Four games you have to play: Gamecube


A commercial flop, the Nintendo Gamecube sold only 21m units around the world, leading many to write Nintendo off to the history books. While it bounced back in 2005 with the DS, and 2006 with the Wii, the Gamecube is sadly often skipped as a sixth generation console in favour of the PS2. It absolutely should not be, and here are some fantastic games which graced it during its five year lifespan.

Marvel of Game Design: Paper Mario: The Thousand Year Door

I've spoken before about Paper Mario, but I feel that I must do so again (partly because our archive is currently not working properly), because it simply is one of the best gaming experiences you can have on the Gamecube. While ostensibly it's a turn-based RPG in the vein of Final Fantasy or Dragon Quest, the humour brought to the game by its characters and setting put it in an entirely different league. For example, rather than battles taking place in a random "arena", they take place on a theatre stage, placing a good deal of emphasis on audience reaction.

While the overarching plot (locate sacred gems to defeat evil big baddie) is fairly standard RPG stuff, the way in which the game goes about it really sets it apart. Levels vary from a fantasy-inspired dragon's castle to a mysterious floating fighting tournament or a haunted shipwreck/island. It also ranks as one of the few Mario games in which you get to play as Bowser, who enjoys short segments after each chapter of the game, often playing through classic Super Mario Bros. levels, but with infinite lives and the ability to breathe fire and smash through walls. There's a lot of subversion in this game, and its genre-savvyness really shows.

Honourable Mentions

  • Animal Crossing - This gentle town-sim was technically a port of the N64 game Animal Forest, but it was still damned addictive, and spawned a franchise in which very little has actually changed from the original. A letter-writing campaign helped secure its release in the UK.
  • Metroid Prime - Metroid games had traditionally been side-scrolling (giving rise to the term "Metroidvania", playing on the Castlevania similarities), but Prime moved them into the FPS genre. An interesting and solitary affair, widely regarded as one of the best in the series, and one of the best FPSs on the Gamecube.

Genre Defining: The Legend of Zelda: Wind Waker

I often rag on at Nathan for "obscure" titles, but I'm starting to think I'm just as guilty in my being a sucker for Zelda games. Wind Waker was the series' third 3D entry, and the Gamecube's first, and received a lot of flak for its cell-shaded visuals. A side-effect of those, however, is that even in 2012, the game doesn't look dated - they hide the polygons well.

What's impressive in Wind Waker is how well it manages to do an open-world adventure game, however. While another criticism levelled at the game was its large ocean (this being the game's main setting), I personally feel that this leant well to the game's exploratory feelings, as well as providing nice, self-contained environments on each island, every one with a little something different to add. The plot is standard Zelda fair, but as with Paper Mario, the dungeons are inspired, and despite its relatively short length, highly enjoyable.

Aesthetic Wonder: Baten Kaitos

While the Gamecube was competitve in the graphical stakes for its generation, very few games used it to its full potential. It doesn't just take graphical processing heft to make a game look good; some care in art direction is also needed; and Baten Kaitos: Eternal Wings and the Lost Ocean definitely delivers on that front.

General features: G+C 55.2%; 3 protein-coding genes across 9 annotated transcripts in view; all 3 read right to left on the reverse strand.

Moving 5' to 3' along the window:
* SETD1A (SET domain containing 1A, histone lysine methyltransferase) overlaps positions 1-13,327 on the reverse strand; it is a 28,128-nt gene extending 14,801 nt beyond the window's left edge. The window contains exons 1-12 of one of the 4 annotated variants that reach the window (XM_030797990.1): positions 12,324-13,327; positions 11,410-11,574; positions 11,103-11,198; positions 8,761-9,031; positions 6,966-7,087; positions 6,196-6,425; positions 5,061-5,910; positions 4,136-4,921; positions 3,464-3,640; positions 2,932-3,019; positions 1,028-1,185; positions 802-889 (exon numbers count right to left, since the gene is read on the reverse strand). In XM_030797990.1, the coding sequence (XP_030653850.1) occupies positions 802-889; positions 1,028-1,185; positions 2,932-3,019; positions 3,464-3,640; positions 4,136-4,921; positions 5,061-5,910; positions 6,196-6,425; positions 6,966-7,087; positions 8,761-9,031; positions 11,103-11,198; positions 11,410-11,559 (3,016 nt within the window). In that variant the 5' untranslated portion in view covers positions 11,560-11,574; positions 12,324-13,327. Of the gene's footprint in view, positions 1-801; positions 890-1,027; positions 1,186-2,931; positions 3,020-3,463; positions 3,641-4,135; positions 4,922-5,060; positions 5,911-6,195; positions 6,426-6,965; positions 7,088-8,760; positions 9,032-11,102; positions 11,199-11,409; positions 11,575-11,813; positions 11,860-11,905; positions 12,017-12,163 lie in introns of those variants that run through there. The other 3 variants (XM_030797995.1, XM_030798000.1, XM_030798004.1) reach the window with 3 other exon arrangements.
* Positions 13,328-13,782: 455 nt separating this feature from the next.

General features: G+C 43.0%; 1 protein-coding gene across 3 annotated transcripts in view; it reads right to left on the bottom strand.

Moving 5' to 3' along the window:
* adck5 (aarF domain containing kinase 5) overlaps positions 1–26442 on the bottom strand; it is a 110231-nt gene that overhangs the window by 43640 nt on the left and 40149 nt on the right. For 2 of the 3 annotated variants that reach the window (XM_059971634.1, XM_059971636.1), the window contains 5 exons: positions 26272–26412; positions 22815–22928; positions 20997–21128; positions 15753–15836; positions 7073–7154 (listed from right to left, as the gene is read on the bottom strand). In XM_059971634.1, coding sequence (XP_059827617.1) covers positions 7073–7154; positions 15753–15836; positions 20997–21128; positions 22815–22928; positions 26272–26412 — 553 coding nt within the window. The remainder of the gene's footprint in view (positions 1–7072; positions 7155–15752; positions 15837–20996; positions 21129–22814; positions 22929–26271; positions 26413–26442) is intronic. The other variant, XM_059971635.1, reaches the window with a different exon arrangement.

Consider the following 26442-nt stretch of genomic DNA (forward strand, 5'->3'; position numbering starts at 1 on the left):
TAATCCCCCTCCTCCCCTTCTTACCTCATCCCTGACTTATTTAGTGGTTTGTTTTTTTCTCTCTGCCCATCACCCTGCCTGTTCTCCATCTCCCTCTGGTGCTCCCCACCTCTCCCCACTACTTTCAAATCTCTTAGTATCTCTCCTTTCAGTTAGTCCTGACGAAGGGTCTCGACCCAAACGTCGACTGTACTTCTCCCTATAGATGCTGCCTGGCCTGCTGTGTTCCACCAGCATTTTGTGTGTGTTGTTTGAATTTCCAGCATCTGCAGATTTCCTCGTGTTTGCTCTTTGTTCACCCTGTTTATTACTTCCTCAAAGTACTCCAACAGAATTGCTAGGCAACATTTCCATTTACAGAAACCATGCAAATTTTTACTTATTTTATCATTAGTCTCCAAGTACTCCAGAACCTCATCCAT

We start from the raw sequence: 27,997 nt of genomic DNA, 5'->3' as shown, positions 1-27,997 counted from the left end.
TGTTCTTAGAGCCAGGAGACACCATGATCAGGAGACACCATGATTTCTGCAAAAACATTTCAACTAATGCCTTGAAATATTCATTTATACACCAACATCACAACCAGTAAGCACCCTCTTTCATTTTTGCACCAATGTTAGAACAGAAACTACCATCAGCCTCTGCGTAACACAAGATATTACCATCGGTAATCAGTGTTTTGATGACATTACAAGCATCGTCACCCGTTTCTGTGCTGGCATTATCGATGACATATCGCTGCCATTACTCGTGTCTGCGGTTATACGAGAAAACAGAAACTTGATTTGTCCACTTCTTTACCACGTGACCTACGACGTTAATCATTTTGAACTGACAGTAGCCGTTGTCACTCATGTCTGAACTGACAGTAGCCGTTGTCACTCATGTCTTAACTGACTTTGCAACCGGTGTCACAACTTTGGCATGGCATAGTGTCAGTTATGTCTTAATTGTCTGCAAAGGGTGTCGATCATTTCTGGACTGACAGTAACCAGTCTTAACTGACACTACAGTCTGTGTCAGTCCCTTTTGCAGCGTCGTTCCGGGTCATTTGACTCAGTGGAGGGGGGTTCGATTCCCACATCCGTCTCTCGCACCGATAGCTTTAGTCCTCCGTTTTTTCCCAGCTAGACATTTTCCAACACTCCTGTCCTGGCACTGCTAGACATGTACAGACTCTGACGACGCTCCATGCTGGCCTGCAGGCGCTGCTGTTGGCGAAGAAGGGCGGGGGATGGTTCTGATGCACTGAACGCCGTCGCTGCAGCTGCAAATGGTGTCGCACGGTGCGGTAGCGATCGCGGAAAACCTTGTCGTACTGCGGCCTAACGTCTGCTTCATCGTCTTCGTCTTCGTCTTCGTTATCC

The fantastical concept allows for some really great imagery - a race of winged people, many of whom are adept practicioners of magic, live across 5 realms separated by a void only traversable by magestic airships. It's given the developers Tri-ace ample room to make each location detailed and filled with alien wildlife; and then juxtapose it with imperialistic battle fleets and immaculate castles. It's a refreshing take on High Fantasy wheh the genre is so saturated with variations on Tolkein.

Honorable Mention

  • Killer 7: One of the earlier projects by bizarre gaming auteur Sude 51, Killer 7's not the the best demonstration of graphical processing, but its style bleeds cool... somewhat literally (Video has swearing, violence). Scenery and characters are desaturated and washed-out, but the blood of your enemies is the brightest red. It goes well with the intense yet incredibly confusing story.

Best Multiplayer: Super Monkey Ball 2

In a return to classic game design - the most charming set-ups are the ones with the least sensible explanations. Super Monkey Ball has monkeys trapped inside translucent balls. They must roll across maze-like stages to get to an exit within a time limit, picking up bananas along the way. Why? It doesn't matter - you'll have fun regardless.

Super Monkey Ball 2 expands on its predecessor with a larger number of stages and an actual story (and it's suitably insane); along with 6 extra minigames. The minigames are all well-made time wasters; the best one of which is Monkey Target - the ball opens up into wings, and you glide your monkey onto point-scoring islands. That said, the best Monkey Ball experience is in the main maze-solving mode, which still supports multiplayer. Later games in the series don't do this, and it's a real shame.

Honorable Mention

  • Super Smash Bros. Melee: While the Gamecube offered multiple Mario Party titles, none of them were as popular or held attention as well as the Super Smash Bros. Sequel. Offering 25 characters over the previous game's 12, there was a lot of content to work through, and it became a solid hit with the tournament scene.

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